Dror Bar-Natan: Classes: 2002-03: Math 157 - Analysis I: (67) Next: Term Exam 1
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Sample Term Exam 1

this document in PDF: SampleExam.pdf
last year's exam: LastYear.pdf

Solve the following 5 problems. Each is worth 20 points although they may have unequal difficulty. Write your answers in the space below the problems and on the front sides of the extra pages; use the back of the pages for scratch paper. Only work appearing on the front side of pages will be graded. Write your name and student number on each page. If you need more paper please ask the tutors. You have an hour and 50 minutes.

Allowed Material: Any calculating device that is not capable of displaying text.

Good Luck!

(In the real exam each of the questions will appear on a separate page and there will be several blank pages stapled with your exam booklet. You will have space for your name and student number at the top of each page.)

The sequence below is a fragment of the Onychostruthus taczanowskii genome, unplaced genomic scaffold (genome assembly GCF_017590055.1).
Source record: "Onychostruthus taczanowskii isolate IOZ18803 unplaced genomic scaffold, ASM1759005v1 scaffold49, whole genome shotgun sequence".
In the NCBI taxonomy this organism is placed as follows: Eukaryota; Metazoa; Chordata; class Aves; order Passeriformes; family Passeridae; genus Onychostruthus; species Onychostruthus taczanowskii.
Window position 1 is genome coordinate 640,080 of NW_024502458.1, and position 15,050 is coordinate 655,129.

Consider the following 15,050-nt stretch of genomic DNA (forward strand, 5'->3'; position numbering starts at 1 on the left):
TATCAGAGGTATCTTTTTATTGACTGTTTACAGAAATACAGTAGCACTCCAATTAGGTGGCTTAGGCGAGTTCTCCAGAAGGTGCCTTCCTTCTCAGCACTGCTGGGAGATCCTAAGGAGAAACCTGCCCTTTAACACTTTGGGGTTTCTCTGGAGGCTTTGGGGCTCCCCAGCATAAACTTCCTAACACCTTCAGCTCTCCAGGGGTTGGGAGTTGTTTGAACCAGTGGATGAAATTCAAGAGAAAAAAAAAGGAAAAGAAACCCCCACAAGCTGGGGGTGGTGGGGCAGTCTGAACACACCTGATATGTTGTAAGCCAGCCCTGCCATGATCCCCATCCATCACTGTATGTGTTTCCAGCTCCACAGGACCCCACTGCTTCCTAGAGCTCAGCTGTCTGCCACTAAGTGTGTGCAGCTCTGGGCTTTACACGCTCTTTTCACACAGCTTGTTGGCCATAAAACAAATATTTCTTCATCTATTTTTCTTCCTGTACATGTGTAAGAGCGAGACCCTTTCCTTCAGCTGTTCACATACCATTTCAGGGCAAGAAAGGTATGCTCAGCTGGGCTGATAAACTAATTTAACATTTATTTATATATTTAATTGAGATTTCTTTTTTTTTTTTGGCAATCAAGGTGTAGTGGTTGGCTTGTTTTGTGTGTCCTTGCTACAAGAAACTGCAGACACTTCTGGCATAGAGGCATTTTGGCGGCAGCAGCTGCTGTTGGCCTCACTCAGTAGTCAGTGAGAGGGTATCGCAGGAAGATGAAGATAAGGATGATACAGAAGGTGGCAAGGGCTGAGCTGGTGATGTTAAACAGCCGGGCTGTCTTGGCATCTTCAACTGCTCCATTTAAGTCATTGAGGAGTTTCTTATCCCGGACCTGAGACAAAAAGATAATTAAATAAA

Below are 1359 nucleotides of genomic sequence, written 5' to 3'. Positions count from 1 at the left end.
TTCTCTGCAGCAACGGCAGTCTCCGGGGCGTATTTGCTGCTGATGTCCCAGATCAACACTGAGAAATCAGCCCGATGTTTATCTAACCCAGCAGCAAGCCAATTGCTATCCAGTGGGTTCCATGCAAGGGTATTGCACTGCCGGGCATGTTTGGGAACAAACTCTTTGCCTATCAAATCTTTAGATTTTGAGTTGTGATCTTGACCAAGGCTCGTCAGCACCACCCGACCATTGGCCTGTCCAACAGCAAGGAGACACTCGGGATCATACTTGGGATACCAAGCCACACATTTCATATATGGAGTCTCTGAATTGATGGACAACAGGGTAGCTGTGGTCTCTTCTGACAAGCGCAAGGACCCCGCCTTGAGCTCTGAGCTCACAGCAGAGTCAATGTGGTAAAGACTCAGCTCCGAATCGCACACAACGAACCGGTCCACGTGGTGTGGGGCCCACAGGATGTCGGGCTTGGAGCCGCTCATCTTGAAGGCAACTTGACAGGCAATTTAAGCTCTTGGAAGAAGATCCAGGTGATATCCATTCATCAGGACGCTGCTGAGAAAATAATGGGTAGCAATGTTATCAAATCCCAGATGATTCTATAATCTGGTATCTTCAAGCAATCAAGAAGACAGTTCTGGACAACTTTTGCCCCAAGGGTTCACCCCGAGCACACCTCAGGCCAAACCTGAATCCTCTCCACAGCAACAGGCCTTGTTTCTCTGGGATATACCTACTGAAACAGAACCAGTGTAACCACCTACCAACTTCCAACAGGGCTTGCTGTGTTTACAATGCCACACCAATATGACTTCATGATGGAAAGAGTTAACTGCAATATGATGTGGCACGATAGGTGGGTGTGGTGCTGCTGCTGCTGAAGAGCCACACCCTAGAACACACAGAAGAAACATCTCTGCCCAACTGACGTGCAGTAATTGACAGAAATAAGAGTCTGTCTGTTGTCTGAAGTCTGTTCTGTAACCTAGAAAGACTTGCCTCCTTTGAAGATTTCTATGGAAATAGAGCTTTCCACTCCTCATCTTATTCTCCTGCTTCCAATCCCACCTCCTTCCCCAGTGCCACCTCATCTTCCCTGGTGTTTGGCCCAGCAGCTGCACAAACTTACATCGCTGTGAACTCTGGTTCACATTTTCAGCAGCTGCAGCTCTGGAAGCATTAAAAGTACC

Problem 1.

  1. Prove directly from the postulates for the real numbers and from the relevant definitions that if $ a<b$ and $ c<0$ then $ ac>bc$.
  2. Use induction to prove that any integer $ n$ can be written in exactly one of the following three forms: $ n=3k$, $ n=3k+1$ or $ n=3k+2$, where $ k$ is also an integer.
  3. Prove that there is no rational number $ r$ such that $ r^2=3$.

Problem 2. We say that a function $ g$ is an inverse of a function $ f$ if $ f\circ g=g\circ f=I$, where $ I$ is the identity function, defined by $ I(x)=x$ for all $ x$. Show that a function $ f$ has an inverse $ g$ if and only if the following two conditions are satisfied:

  1. If $ x\neq y$ then $ f(x)\neq f(y)$.
  2. For every $ a$ there is an $ x$ such that $ a=f(x)$.

Problem 3. Sketch, to the best of your understanding, the graph of the function

$\displaystyle f(x)=x+\frac{1}{x}. $

(What happens for $ x$ near 0? For large $ x$? Where does the graph lie relative to the graph of the identity function?)

Problem 4. Suppose that $ A_n$ is, for each natural number $ n$, some finite set of numbers and that $ A_n$ and $ A_m$ have no members in common if $ n\neq m$. Define $ f$ as follows:

$\displaystyle f(x) = \begin{cases}
1/n, & \text{if }x\in A_n\text{ for some }n \\
0, & \text{if }x\not\in A_n\text{ for all }n.
\end{cases} $

Prove that $ \displaystyle\lim_{x\to a}f(x)=0$ for all $ a$.

Problem 5. Suppose that $ f$ satisfies $ f(x+y)=f(x)+f(y)$ for all $ x$ and $ y$ and that $ f$ is continuous at 0. Prove that $ f$ is continuous everywhere.

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Dror Bar-Natan 2002-10-23